Other systems just store a name, as a string.

Author identities managed: : ePrints and Fez both do it this way. Fez has a lot of functionality in this area for describing the structure of your organization.

Not managed: : DSpace and VTLS Vital / VALET.

I think that managed identities need to be used with caution. Affiliations change, even potentially over short timeframes so someone might be publishing from two departments and departments can change their names, split and merge.


So the repository solutions we're looking at divide neatly into ID Managed and ID Not Managed, but it gets better. They also divide equally on the issue of whether affiliation can be stored with the author's name as a bundle or not.

Some repository software, like DSpace uses flat metadata consisting of name value pairs. So you can say:




Peter Sefton


Rubric Project, USQ

Which is OK until we get to two authors. Now which affiliation belongs with which person? There are no guarantees that the order of the metadata will stay the same as it goes in and out of repositories.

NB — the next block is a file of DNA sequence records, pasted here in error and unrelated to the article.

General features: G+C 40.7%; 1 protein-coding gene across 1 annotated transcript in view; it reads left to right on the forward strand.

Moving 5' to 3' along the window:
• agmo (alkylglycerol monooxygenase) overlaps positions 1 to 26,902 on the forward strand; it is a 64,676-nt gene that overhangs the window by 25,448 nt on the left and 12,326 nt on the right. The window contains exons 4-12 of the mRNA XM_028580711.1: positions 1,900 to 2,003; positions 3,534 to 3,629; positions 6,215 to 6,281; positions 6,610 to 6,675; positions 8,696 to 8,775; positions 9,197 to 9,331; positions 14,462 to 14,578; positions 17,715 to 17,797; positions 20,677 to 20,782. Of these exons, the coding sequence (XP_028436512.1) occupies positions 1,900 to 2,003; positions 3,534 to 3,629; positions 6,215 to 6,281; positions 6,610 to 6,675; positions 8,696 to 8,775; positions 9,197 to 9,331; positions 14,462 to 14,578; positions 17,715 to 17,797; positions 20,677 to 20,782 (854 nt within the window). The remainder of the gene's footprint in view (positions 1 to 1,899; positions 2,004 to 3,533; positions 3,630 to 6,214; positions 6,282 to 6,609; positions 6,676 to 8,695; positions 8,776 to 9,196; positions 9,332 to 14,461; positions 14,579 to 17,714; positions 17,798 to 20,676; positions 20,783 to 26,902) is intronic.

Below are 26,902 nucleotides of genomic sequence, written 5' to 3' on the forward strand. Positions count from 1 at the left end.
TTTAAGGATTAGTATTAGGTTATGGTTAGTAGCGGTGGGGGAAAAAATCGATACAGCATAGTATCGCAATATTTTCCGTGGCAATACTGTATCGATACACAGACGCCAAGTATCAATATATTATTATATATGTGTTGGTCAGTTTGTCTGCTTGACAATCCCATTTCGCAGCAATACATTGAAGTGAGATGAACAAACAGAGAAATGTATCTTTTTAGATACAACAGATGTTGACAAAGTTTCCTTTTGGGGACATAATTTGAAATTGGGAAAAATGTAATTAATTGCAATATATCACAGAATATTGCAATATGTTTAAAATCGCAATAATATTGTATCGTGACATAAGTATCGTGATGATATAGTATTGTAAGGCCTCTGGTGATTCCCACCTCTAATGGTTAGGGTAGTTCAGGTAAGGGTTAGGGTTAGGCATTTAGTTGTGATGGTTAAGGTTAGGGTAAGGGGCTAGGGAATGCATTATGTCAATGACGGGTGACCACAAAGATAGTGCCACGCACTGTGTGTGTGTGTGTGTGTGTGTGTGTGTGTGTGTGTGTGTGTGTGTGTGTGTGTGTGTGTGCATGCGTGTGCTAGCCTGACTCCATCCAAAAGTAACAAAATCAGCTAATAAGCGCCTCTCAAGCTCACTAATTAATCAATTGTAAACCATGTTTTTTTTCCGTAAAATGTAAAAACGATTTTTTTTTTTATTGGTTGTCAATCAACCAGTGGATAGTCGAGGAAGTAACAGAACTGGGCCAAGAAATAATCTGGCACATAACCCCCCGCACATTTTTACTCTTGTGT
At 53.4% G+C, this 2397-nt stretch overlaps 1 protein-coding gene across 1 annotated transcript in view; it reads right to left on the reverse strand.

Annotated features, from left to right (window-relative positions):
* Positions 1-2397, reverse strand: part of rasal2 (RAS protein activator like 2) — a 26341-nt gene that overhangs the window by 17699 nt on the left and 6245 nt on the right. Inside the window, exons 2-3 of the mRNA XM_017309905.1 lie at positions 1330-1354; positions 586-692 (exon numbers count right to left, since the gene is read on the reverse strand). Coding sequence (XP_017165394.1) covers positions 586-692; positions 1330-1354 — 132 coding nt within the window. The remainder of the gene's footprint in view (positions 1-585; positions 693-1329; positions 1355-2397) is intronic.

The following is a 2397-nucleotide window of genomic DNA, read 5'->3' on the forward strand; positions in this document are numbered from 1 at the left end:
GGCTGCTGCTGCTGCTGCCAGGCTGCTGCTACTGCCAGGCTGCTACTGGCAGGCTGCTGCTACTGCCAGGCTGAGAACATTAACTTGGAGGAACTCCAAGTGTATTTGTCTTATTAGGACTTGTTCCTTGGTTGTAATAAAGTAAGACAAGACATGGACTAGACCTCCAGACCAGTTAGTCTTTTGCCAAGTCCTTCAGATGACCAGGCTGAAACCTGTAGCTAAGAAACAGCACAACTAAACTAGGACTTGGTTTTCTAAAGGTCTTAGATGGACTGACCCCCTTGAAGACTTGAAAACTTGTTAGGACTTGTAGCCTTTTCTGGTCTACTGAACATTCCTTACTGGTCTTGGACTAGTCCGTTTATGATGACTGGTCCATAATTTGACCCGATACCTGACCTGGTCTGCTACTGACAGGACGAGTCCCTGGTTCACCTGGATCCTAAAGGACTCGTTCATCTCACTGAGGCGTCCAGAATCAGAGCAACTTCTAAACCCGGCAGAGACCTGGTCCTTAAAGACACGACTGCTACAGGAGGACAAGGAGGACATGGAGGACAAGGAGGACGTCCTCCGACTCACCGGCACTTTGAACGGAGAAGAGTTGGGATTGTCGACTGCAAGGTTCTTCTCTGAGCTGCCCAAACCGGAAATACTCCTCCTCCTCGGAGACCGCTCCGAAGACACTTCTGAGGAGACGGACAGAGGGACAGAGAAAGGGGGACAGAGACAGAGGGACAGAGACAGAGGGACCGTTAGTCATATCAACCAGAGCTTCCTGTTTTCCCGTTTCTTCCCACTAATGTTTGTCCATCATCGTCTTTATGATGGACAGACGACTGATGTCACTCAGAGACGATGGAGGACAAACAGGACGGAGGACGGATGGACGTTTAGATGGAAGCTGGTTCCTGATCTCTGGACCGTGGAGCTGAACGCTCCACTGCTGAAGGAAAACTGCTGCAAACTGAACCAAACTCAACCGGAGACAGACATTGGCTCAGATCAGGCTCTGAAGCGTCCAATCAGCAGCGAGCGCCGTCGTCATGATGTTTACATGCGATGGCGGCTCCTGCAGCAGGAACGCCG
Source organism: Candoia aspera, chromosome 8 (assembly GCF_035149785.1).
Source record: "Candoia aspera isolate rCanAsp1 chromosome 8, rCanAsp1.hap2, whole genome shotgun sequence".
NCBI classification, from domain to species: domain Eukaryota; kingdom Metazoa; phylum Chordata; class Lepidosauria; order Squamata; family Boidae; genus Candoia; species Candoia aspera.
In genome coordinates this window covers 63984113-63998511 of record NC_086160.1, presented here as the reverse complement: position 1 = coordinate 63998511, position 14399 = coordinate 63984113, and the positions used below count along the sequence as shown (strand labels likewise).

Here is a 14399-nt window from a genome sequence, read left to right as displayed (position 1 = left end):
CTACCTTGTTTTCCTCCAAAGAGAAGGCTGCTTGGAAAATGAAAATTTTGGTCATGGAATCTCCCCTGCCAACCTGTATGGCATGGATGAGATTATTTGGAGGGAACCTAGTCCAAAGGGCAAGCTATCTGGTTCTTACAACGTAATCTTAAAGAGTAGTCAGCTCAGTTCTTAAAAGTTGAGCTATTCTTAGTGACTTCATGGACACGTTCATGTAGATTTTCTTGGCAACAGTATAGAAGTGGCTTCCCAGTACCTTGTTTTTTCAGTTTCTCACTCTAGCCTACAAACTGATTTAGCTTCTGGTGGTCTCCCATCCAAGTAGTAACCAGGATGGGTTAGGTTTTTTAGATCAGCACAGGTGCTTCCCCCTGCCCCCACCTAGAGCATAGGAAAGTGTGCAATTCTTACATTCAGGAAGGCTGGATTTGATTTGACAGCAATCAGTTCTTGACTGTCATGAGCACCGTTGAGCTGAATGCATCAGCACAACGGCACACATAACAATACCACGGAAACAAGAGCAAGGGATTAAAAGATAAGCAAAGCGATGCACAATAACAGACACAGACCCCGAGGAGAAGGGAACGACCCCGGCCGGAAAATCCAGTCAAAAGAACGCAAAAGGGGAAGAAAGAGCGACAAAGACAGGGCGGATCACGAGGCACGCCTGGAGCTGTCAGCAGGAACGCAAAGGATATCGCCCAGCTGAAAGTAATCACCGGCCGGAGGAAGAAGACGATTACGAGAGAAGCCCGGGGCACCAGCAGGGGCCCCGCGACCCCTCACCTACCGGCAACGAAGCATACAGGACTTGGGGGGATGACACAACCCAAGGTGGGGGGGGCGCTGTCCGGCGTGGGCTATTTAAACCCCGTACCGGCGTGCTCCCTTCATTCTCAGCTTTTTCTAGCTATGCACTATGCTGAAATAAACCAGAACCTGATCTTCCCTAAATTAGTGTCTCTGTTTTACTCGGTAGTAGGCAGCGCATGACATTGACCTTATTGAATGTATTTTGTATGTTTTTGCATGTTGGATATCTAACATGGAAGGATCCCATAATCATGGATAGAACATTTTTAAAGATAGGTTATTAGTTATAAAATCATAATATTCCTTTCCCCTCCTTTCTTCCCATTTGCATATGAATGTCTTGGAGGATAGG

Author Name

Peter Sefton

Author Affiliation

Rubric Project, USQ

Author Name

Catherine Sefton

Author Affiliation

Department of Presents, Summer Hill University

There are a number of ugly hacks one might use to record author affiliation in systems that use flat metadata:

  1. Make a field with author and affiliation concatenated. Yuck. Violates several basic principles of computer science, the names of which I have forgotten. Error prone.

  2. Create another data stream that does do nested metadata and then change the repository to be aware of it. This is a possible DSpace solution, but would take some work.